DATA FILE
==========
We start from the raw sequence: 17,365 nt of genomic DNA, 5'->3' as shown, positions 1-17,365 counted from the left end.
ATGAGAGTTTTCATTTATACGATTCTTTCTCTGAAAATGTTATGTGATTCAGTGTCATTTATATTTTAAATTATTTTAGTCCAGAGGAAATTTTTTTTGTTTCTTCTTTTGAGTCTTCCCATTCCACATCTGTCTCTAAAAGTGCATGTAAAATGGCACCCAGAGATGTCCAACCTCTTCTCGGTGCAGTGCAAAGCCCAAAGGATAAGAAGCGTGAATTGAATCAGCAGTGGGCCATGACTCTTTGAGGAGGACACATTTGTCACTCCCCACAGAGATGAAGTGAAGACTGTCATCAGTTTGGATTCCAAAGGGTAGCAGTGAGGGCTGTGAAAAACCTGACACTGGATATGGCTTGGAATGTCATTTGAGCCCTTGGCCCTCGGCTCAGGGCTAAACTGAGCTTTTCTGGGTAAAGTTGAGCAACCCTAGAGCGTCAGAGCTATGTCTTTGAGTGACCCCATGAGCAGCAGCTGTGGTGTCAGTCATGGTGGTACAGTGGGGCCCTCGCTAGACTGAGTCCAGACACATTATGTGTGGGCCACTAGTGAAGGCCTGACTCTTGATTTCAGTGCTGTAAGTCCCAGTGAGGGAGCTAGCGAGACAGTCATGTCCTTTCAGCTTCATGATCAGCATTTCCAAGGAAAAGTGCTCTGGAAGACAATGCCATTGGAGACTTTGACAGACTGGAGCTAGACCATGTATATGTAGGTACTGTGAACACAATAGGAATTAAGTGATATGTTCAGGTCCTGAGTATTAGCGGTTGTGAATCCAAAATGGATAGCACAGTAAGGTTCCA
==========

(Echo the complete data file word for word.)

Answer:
We start from the raw sequence: 17,365 nt of genomic DNA, 5'->3' as shown, positions 1-17,365 counted from the left end.
ATGAGAGTTTTCATTTATACGATTCTTTCTCTGAAAATGTTATGTGATTCAGTGTCATTTATATTTTAAATTATTTTAGTCCAGAGGAAATTTTTTTTGTTTCTTCTTTTGAGTCTTCCCATTCCACATCTGTCTCTAAAAGTGCATGTAAAATGGCACCCAGAGATGTCCAACCTCTTCTCGGTGCAGTGCAAAGCCCAAAGGATAAGAAGCGTGAATTGAATCAGCAGTGGGCCATGACTCTTTGAGGAGGACACATTTGTCACTCCCCACAGAGATGAAGTGAAGACTGTCATCAGTTTGGATTCCAAAGGGTAGCAGTGAGGGCTGTGAAAAACCTGACACTGGATATGGCTTGGAATGTCATTTGAGCCCTTGGCCCTCGGCTCAGGGCTAAACTGAGCTTTTCTGGGTAAAGTTGAGCAACCCTAGAGCGTCAGAGCTATGTCTTTGAGTGACCCCATGAGCAGCAGCTGTGGTGTCAGTCATGGTGGTACAGTGGGGCCCTCGCTAGACTGAGTCCAGACACATTATGTGTGGGCCACTAGTGAAGGCCTGACTCTTGATTTCAGTGCTGTAAGTCCCAGTGAGGGAGCTAGCGAGACAGTCATGTCCTTTCAGCTTCATGATCAGCATTTCCAAGGAAAAGTGCTCTGGAAGACAATGCCATTGGAGACTTTGACAGACTGGAGCTAGACCATGTATATGTAGGTACTGTGAACACAATAGGAATTAAGTGATATGTTCAGGTCCTGAGTATTAGCGGTTGTGAATCCAAAATGGATAGCACAGTAAGGTTCCA